“When considering cutting sick pay for unvaccinated employees who are self-isolating, employers need to look carefully at what’s in black and white in terms of any contractual sick pay scheme and how this has been operated in the past. Where there is a genuine built-in discretion which has been relied upon in the past then arguments of breach of contract and – worst case scenario, resignations and constructive unfair dismissal claims may be avoided (provided a decent process is followed in rolling out the new rules). In contrast, where sick pay has been paid out historically without much thought around the ‘why’s’ and the ‘for whom’ then hands may be tied, and legal claims follow any attempts now to fetter circumstances where sick pay is paid.”

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App has placed 100,000 workers in nine months

Jobandtalent, a workforce marketplace that matches workers with temporary roles, has announced that it secured $500 million in equity investment from Kinnevik and SoftBank Vision Fund 2 to facilitate its expansion into the US. The move will significantly increase the size of its tech and sales teams over the next 24 months.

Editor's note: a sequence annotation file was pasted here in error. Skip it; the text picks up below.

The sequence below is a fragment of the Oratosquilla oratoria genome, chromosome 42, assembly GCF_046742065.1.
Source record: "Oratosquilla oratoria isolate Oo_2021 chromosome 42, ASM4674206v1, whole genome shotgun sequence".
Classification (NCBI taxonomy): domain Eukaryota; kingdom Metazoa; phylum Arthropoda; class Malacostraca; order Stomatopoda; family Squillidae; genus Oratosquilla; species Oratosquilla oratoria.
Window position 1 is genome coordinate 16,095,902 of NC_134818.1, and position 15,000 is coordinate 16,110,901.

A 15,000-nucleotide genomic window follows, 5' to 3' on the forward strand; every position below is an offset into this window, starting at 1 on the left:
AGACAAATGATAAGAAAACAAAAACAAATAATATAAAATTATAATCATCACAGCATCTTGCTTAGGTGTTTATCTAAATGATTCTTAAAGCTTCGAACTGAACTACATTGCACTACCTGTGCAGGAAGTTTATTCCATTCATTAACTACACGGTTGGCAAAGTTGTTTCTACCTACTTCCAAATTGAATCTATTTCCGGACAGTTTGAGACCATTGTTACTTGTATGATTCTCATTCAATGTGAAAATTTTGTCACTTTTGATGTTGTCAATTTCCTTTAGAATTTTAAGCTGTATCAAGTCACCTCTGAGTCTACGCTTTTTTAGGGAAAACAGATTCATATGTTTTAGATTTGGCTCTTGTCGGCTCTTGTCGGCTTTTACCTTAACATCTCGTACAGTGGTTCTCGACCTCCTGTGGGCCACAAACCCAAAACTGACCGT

Jobandtalent’s app matches workers with temporary roles at companies in a range of sectors including logistics, e-commerce, warehousing, and manufacturing. As the marketplace grows, the AI learns and makes even more precise matches which means even more workers finding and staying in jobs and reducing a company’s attrition rate.

More than 1,300 companies, including DHL, FedEx, XPO, Ceva Logistics, eBay, IKEA, Kuehne & Nagel, JD Sports, Ocado, Sainsbury’s, Argos and GLS make use of the Jobandtalent.

Juan Urdiales, co-founder and CEO of Jobandtalent commented: “With temporary working increasingly becoming the norm, the opportunity to help workers find reliable, consistent jobs is growing by the day. The Jobandtalent platform has found the right roles at the right companies for more than 100,000 workers in the first nine months of 2021 alone, providing them with the benefits and security of full-time employment. We are excited to accelerate the expansion of our team and grow our presence in both new and existing markets – helping more workers find the jobs they want, and helping businesses fill the roles they need.”